At a time where Taiwanese prisons are overpacked with people serving drug-related sentences, a newer, more tolerant approach is gaining popularity.
The News Lens
By: Hélène Belaunde
In March, Yahoo News Taiwan posted a piece titled “Man suspected of consuming hallucinogenic
drugs slaughters a little girl: the drug addiction time bomb is on the verge of explosion” (疑吸毒幻覺殘殺女童 毒癮未爆彈瀕臨引爆點). The article referred to the gruesome murder of a four-year-old who was beheaded in front of her mother. According to the police, the man who conducted the act had a history of mental illness and had been previously treated in a psychiatric hospital. Rumor has it he was also a drug addict, although this has yet to be confirmed. The murder sparked outrage and intense discussions around two controversial issues: the death penalty and Taiwan’s drug problem.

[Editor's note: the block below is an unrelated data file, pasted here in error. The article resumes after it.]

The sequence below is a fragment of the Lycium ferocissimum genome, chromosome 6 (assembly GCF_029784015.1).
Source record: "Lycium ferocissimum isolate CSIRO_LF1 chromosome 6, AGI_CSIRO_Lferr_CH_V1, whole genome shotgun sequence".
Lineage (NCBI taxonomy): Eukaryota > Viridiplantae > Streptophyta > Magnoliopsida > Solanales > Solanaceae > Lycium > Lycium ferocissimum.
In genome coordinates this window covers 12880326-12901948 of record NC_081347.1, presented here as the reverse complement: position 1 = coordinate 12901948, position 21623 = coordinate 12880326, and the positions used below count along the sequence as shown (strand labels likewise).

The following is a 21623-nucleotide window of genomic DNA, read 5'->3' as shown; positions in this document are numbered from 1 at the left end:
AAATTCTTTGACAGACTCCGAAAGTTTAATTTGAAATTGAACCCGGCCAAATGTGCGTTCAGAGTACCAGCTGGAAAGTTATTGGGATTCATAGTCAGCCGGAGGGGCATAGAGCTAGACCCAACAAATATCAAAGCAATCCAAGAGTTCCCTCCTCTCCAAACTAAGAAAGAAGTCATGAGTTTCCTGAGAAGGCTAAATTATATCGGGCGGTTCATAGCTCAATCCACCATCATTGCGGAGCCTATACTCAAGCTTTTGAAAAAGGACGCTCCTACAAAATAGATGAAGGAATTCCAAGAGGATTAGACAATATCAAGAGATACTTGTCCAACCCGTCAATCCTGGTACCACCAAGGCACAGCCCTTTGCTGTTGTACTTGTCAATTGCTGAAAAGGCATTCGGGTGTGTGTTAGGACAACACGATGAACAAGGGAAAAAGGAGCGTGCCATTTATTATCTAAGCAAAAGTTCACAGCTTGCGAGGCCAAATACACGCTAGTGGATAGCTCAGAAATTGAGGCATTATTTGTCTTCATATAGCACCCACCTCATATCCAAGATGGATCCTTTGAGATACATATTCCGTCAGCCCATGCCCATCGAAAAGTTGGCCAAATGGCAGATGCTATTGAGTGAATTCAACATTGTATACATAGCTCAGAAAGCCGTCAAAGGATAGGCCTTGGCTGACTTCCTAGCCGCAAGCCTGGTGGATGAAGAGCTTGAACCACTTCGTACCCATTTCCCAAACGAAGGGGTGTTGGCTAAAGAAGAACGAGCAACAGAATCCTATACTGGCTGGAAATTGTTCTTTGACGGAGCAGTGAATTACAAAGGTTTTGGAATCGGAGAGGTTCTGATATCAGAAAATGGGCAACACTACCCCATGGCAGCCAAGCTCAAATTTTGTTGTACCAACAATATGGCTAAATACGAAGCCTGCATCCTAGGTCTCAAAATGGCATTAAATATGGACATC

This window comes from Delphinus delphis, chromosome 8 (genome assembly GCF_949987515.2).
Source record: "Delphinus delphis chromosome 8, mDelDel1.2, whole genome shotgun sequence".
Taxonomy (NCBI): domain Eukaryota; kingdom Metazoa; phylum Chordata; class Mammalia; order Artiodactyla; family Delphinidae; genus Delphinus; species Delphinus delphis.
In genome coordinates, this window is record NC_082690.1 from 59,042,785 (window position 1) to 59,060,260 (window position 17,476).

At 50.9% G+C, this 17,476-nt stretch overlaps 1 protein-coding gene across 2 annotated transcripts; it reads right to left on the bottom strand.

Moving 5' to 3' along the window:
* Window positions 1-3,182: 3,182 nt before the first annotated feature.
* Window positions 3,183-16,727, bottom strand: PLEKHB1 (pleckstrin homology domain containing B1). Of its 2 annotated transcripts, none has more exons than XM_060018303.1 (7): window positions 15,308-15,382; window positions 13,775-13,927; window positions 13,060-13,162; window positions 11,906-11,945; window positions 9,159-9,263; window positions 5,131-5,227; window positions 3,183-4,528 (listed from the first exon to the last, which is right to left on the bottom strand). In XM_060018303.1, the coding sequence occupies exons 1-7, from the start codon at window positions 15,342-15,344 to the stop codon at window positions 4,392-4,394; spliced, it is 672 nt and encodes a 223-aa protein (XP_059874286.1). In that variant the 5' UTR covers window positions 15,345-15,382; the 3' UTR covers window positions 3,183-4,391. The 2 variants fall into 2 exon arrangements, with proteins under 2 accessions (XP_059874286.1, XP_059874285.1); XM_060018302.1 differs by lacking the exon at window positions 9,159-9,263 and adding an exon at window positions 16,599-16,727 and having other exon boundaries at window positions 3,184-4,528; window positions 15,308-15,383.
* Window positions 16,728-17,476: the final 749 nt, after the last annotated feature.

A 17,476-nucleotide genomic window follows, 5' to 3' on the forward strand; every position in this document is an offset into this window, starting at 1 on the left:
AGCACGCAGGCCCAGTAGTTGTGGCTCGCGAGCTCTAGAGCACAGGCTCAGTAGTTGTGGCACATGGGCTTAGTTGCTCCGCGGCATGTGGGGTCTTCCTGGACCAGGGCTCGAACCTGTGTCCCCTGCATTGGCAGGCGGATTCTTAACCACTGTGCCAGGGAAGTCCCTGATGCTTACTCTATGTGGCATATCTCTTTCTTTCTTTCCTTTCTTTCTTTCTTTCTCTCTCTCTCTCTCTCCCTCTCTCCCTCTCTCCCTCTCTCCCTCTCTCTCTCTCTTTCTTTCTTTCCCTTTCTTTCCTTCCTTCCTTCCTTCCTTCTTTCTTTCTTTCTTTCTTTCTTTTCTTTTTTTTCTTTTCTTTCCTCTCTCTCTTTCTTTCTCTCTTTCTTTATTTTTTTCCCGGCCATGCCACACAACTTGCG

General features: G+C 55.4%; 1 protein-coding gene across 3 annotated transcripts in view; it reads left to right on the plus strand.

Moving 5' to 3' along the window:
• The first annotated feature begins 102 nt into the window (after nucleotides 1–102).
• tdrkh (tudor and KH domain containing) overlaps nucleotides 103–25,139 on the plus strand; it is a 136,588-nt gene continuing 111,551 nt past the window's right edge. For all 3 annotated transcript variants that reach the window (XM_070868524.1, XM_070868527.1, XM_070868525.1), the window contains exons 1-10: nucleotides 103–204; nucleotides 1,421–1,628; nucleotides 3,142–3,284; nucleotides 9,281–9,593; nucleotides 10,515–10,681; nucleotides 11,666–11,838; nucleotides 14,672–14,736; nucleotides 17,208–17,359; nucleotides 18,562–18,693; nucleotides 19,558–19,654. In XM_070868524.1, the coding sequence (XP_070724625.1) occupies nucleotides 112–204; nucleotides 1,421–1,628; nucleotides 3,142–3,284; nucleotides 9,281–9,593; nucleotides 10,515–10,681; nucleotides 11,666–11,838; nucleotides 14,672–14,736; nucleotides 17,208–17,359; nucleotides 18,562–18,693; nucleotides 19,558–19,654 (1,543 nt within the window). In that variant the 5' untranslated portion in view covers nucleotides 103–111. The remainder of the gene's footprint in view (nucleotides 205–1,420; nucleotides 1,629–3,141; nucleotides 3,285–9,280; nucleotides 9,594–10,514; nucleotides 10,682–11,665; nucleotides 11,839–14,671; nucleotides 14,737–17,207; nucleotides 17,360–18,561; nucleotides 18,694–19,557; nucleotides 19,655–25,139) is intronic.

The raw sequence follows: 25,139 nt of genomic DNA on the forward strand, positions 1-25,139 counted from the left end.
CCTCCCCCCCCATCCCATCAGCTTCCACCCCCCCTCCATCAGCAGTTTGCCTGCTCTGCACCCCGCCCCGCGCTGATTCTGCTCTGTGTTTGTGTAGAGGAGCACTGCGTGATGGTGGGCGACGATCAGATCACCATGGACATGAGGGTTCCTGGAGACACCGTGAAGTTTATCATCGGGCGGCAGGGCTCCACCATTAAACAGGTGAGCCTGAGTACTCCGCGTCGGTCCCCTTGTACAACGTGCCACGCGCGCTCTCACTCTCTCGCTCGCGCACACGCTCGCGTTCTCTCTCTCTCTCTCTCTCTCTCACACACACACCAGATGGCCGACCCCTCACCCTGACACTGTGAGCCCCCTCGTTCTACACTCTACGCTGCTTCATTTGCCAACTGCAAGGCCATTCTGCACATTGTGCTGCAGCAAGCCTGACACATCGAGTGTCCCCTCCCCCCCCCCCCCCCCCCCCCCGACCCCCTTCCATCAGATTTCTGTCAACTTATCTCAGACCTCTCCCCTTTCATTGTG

The author of the article paints a sinister picture of the situation, stating that Taiwan’s drug problem is “spiraling out of control” and that drug users have become a “time bomb” that could detonate at any moment, destroying society. His tone is clearly accusatory: according to him, neither the government nor the people are paying enough attention to the issue. [FULL STORY]